nine months

And, hopefully for the last time, the bandage came off.

I had my procedure seven days ago to remove my permanent catheter. I hadn’t needed dialysis for over four months now and my lab results have shown that my numbers have stabilized. At this point, the permanent catheter was becoming more of a liability than functional — it was clogging up from lack of use and it’s presence was just inviting possible infection. At the same time, my quality of life had been reduced by quite a lot.

So they decided it was time to take it out.

The procedure was done with only local anesthesia and I was awake throughout the whole procedure and all I could think of was that I could go to the beach again. It has become a possibility again. I can have a shower like a normal person. No more bathing with a wet towel and using the shower head to only hit certain parts and avoiding others. No more having to wrap my catheter with cling wrap. No more.

bandage off

And it’s finally off

I went home that very day but I couldn’t rush into the shower and start singing happy-sad songs while using a shampoo bottle as a microphone. The wound was still fresh, kept together by stitching, and I had to wait until it healed.

Two days ago, I took out the initial bandages as I was told and my mom and I washed the wound with Betadine and put another bandage over it. The wound was still healing, the scabs hadn’t fully formed yet but it was healing.

And it was gone.

Last night, I went to clean the wound again on my own and told myself it was now safe to have my first real shower in nine months. I was just going to be careful about washing, applying soap, and toweling that area, but everything else would be fine.

So I did. I took the first proper shower I had in nine months. I got teary-eyed and almost burst out crying in the shower. How apt. The water would fall on my hair and I could let the water just drop all over me and where gravity and contours of my body and skin would let it trail. I could do this unafraid.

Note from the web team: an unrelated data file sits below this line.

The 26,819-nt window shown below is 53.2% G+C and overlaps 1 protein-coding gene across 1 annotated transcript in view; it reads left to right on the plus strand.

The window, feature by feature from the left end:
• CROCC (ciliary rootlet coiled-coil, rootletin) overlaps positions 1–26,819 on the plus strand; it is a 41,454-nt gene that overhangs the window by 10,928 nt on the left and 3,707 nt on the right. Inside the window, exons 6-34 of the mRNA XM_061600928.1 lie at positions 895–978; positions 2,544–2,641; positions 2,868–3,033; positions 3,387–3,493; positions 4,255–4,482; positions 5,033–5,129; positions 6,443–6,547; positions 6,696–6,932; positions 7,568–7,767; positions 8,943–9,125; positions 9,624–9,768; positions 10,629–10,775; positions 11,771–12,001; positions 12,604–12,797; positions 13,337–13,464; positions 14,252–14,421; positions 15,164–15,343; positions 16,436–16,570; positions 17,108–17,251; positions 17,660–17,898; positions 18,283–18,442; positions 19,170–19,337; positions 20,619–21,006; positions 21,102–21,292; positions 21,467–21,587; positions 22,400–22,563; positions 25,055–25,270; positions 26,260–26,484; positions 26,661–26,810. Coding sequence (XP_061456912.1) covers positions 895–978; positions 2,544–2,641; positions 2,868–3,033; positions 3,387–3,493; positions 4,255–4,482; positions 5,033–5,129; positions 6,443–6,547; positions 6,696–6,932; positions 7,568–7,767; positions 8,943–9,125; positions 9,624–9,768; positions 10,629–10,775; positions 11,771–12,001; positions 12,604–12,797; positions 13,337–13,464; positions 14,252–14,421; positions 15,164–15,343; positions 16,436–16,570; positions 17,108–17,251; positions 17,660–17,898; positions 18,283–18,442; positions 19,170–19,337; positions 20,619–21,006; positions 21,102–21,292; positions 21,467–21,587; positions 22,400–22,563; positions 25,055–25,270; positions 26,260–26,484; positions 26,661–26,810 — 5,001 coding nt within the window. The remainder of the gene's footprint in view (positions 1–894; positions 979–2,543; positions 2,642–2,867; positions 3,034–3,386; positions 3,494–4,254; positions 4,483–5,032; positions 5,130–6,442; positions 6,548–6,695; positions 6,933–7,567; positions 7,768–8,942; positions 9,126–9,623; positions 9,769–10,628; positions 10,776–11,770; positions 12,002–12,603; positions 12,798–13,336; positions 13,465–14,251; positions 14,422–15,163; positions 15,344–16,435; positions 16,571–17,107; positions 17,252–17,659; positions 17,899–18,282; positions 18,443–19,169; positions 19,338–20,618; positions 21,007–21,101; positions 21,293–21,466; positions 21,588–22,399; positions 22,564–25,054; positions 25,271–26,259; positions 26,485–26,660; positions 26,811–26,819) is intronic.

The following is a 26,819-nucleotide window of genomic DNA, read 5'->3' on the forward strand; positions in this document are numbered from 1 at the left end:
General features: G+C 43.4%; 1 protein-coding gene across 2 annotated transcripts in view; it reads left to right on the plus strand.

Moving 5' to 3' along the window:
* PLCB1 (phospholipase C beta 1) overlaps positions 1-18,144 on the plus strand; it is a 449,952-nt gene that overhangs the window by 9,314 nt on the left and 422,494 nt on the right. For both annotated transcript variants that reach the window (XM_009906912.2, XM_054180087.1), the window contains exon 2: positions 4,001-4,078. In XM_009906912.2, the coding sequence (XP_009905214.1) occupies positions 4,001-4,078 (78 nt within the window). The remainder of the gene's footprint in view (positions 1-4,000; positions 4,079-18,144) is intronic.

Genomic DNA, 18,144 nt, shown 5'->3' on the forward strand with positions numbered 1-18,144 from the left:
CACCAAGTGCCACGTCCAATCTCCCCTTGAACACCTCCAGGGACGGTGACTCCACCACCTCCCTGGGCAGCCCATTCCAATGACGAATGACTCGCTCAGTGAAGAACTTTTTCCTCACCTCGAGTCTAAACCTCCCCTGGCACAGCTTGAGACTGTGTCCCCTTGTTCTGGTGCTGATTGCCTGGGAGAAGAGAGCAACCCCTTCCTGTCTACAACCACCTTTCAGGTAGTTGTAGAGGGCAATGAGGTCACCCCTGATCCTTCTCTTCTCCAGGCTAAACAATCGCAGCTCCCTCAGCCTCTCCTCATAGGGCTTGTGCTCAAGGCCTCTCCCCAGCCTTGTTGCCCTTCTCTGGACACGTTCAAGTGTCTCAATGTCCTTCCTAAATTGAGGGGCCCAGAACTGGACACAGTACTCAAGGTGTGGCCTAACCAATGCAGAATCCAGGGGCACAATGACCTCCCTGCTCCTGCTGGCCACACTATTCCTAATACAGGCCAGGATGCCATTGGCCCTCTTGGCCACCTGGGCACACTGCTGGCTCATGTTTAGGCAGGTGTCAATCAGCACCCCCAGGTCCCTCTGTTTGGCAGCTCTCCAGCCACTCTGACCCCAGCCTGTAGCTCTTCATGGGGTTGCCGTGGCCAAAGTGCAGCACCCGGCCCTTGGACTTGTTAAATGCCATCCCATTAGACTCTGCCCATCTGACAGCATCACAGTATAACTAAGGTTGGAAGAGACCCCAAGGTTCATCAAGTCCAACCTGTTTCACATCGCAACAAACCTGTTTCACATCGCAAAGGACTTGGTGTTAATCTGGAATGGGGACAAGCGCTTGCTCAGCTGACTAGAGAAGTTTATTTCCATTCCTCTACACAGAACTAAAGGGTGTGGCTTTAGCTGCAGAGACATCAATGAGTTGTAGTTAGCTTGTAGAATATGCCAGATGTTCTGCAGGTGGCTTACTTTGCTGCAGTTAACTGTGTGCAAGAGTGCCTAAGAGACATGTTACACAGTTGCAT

I was always a child of the water. I always felt at home when I was in the sea or in a shower. It felt like coming home. It was such a simple act, one I did everyday, and it was taken away from me by my own health conditions and I felt the loss greatly.

I felt like a person again, a real person.

Peter Pan came into the window of the Darling children’s room looking for his shadow. He went looking to complete himself. I went looking for water.

There were parts of my skin that hadn’t felt water on it for nine months, the parts that were constantly under bandage, micropore tape, or cling wrap (when I bathed). It was the first time that part of my skin had water running down it and it felt electric. I could fill the sticky residue from nine months of adhesives piled up on my skin and I gently rubbed it off.

This is joy. This is freedom. This is release.

You could still see the demarcation line from when all the micropore tape and the bandages had kept the skin dry, safe from infection. I can’t rub it off completely yet in fear of opening up my wound. It will have to come out over time when the wound has completely healed.

I realized, last night, I didn’t have gauze in my room to cover up the wound so I used band aids for the meantime. Soon, I’ll let the wound out when it has scabbed and just let it breathe. My skin, the part of me that was covered for nine months for my protection, will finally get to take in air.

It’s like taking in breath.

5 thoughts on “nine months

  1. Wow.. This was quite powerful. Thank you sharing your story and reminding us to not take things, like water, for granted.

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